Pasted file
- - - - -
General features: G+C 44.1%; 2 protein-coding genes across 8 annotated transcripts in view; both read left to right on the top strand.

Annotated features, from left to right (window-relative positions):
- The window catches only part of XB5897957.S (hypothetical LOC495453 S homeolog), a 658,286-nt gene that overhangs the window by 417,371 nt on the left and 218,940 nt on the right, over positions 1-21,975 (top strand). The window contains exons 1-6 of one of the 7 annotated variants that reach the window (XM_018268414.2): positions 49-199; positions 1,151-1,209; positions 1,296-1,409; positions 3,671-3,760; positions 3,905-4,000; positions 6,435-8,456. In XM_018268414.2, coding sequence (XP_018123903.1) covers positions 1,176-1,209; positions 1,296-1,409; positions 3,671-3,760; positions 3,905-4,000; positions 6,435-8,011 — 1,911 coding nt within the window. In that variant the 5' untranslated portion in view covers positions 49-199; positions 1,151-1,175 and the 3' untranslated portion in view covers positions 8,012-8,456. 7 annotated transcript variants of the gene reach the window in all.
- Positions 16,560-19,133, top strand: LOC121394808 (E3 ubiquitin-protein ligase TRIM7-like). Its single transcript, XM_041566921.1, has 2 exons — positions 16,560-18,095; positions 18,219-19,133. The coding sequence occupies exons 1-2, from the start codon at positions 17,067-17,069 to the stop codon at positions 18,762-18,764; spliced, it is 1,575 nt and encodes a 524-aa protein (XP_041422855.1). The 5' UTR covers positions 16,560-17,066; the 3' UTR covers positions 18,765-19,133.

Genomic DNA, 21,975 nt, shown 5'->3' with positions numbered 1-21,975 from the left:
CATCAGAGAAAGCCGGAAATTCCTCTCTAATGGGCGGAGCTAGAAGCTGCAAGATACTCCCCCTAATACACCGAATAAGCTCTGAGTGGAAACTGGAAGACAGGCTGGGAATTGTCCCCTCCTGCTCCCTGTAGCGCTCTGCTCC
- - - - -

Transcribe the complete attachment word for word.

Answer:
General features: G+C 44.1%; 2 protein-coding genes across 8 annotated transcripts in view; both read left to right on the top strand.

Annotated features, from left to right (window-relative positions):
- The window catches only part of XB5897957.S (hypothetical LOC495453 S homeolog), a 658,286-nt gene that overhangs the window by 417,371 nt on the left and 218,940 nt on the right, over positions 1-21,975 (top strand). The window contains exons 1-6 of one of the 7 annotated variants that reach the window (XM_018268414.2): positions 49-199; positions 1,151-1,209; positions 1,296-1,409; positions 3,671-3,760; positions 3,905-4,000; positions 6,435-8,456. In XM_018268414.2, coding sequence (XP_018123903.1) covers positions 1,176-1,209; positions 1,296-1,409; positions 3,671-3,760; positions 3,905-4,000; positions 6,435-8,011 — 1,911 coding nt within the window. In that variant the 5' untranslated portion in view covers positions 49-199; positions 1,151-1,175 and the 3' untranslated portion in view covers positions 8,012-8,456. 7 annotated transcript variants of the gene reach the window in all.
- Positions 16,560-19,133, top strand: LOC121394808 (E3 ubiquitin-protein ligase TRIM7-like). Its single transcript, XM_041566921.1, has 2 exons — positions 16,560-18,095; positions 18,219-19,133. The coding sequence occupies exons 1-2, from the start codon at positions 17,067-17,069 to the stop codon at positions 18,762-18,764; spliced, it is 1,575 nt and encodes a 524-aa protein (XP_041422855.1). The 5' UTR covers positions 16,560-17,066; the 3' UTR covers positions 18,765-19,133.

Genomic DNA, 21,975 nt, shown 5'->3' with positions numbered 1-21,975 from the left:
CATCAGAGAAAGCCGGAAATTCCTCTCTAATGGGCGGAGCTAGAAGCTGCAAGATACTCCCCCTAATACACCGAATAAGCTCTGAGTGGAAACTGGAAGACAGGCTGGGAATTGTCCCCTCCTGCTCCCTGTAGCGCTCTGCTCC